The first conversation took place late at night, shortly after the inauguration of President Trump. When a small group of graduate students from Harvard’s John F. Kennedy School of Government convened, they reflected on what a new administration could mean for progressive values and how policy changes might influence state and local governments.
By late February, those intimate conversations among friends evolved organically into what’s being called the “Resistance School,” a four-part series of online sessions aimed at countering Trump’s agenda.
“We just came together as a group of friends who care about something in common,” said Yasmin Radjy, a second-year public-policy student and one of the 11 cofounders of the Resistance School. “And it just turned into this thing.”
That “thing” has become more than a simple meetup, it seems. There’s a polished website, a curriculum of sorts, a social media following, and a vested interest from thousands of people from as far away as Manila and as close to home as Cambridge, the group says.
The project’s creators are even likening themselves to “Dumbledore’s Army,” the collection of students in the Harry Potter novels who quietly worked together to learn how to fight dark magic.
Participants are encouraged to register together, to foster a sense of community. About 4,000 groups of people, both big and small, have signed up for the free workshops, which will be hosted in a main room for a limited number of participants on campus — with possible overflow space — and live-streamed on Facebook.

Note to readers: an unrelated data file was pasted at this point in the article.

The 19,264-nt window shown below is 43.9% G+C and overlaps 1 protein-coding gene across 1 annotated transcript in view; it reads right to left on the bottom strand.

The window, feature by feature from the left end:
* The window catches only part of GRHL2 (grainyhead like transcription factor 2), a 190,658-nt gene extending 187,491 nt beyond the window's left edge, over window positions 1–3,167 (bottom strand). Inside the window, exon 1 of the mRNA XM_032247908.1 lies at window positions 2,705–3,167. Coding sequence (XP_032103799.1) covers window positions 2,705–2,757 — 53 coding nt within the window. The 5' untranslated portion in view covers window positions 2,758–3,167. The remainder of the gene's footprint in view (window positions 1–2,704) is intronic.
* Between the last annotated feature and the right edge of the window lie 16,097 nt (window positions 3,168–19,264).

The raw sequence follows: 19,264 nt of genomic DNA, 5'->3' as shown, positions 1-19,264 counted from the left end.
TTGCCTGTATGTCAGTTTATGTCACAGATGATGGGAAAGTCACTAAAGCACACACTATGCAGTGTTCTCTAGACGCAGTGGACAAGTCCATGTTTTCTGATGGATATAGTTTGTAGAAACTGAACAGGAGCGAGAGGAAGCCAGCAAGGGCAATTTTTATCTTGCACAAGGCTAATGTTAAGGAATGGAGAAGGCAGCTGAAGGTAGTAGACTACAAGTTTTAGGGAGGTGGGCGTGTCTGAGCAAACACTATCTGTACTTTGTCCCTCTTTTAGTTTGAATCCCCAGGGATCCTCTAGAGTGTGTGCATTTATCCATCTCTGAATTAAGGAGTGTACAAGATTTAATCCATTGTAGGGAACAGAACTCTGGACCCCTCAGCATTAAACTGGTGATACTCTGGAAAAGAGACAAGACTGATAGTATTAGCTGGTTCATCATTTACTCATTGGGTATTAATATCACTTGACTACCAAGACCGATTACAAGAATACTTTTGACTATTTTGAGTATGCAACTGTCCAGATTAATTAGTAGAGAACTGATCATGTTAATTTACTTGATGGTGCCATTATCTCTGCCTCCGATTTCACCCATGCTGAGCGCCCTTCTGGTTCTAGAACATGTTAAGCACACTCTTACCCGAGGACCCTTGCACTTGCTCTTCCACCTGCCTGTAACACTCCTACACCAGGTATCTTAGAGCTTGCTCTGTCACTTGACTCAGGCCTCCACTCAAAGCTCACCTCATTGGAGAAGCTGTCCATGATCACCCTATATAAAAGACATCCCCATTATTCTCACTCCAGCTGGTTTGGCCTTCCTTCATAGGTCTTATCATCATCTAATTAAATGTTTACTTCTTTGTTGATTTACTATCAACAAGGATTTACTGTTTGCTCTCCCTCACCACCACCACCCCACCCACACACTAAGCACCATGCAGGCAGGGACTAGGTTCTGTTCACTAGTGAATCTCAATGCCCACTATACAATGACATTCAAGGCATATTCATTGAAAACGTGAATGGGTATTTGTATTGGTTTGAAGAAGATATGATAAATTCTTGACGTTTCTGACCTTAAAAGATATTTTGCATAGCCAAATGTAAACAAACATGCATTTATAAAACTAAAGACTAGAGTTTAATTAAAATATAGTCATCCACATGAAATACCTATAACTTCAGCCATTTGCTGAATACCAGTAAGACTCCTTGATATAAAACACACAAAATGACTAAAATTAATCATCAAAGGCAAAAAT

“We’ve been reaching out to as many people as we can,” said Shanoor Seervai, a graduate student and one of the co-founders. “We have also had to again draw on our resources, and a lot of students have jumped on board to volunteer.”
The so-called school is not officially affiliated with the Kennedy School, and is entirely student run. It has received support from some groups on campus, however.
According to the Resistance School’s website, the aim is to bring people together in response to Trump’s victory, “with a desire to help transform our country.”
“Republicans now control the Senate, House, and more state legislatures than they have in almost 200 years,” the website’s “About Us” section reads. “Those losses have emboldened the right to launch an all-out attack against our nation’s creed — that all are created equal.”
It also inspired the founders of the Resistance School to ask themselves: How can we most effectively fight Trump’s agenda? And, more importantly, group members said, how could they share their knowledge with others?
“Given our shared skill-set and how varied the group was, we wondered if there was something we could do together to contribute to the groundswell of activism happening across the country,” Radjy said. “The answer that we came to was, given the tremendous wealth of resources we have access to here, how could we get those resources to people?”
People collaborating with the group include former campaign staffers for former president Barack Obama, Senator Bernie Sanders of Vermont, and Democratic presidential candidate Hillary Clinton; community organizers; and human rights activists, according to the group’s website.
The first session, “How to Communicate our Values in Political Advocacy,” begins Wednesday. It will be followed by one session each week through the end of the month.
The topics range from discussions about mobilizing and organizing grass-roots efforts to learning how to sustain momentum for the long term.
“The energy in the country right now is amazing,” Radjy said. “There are so many people who want to do things around how to be politically active.”Steve Annear can be reached at firstname.lastname@example.org. Follow him on Twitter @steveannear.